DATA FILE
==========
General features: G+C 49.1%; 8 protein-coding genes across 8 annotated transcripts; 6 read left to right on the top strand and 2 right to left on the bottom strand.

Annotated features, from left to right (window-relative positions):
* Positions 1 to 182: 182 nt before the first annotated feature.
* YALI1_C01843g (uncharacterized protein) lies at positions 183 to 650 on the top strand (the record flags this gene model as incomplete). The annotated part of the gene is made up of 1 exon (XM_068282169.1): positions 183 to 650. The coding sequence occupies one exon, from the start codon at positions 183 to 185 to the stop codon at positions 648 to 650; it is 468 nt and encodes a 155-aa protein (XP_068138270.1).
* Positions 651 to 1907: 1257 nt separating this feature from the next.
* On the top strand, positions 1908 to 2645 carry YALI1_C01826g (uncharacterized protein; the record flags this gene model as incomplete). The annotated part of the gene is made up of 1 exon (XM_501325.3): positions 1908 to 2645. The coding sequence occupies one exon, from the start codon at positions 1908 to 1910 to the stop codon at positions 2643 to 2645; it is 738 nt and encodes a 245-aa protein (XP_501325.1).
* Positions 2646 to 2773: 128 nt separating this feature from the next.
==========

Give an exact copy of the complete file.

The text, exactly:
General features: G+C 49.1%; 8 protein-coding genes across 8 annotated transcripts; 6 read left to right on the top strand and 2 right to left on the bottom strand.

Annotated features, from left to right (window-relative positions):
* Positions 1 to 182: 182 nt before the first annotated feature.
* YALI1_C01843g (uncharacterized protein) lies at positions 183 to 650 on the top strand (the record flags this gene model as incomplete). The annotated part of the gene is made up of 1 exon (XM_068282169.1): positions 183 to 650. The coding sequence occupies one exon, from the start codon at positions 183 to 185 to the stop codon at positions 648 to 650; it is 468 nt and encodes a 155-aa protein (XP_068138270.1).
* Positions 651 to 1907: 1257 nt separating this feature from the next.
* On the top strand, positions 1908 to 2645 carry YALI1_C01826g (uncharacterized protein; the record flags this gene model as incomplete). The annotated part of the gene is made up of 1 exon (XM_501325.3): positions 1908 to 2645. The coding sequence occupies one exon, from the start codon at positions 1908 to 1910 to the stop codon at positions 2643 to 2645; it is 738 nt and encodes a 245-aa protein (XP_501325.1).
* Positions 2646 to 2773: 128 nt separating this feature from the next.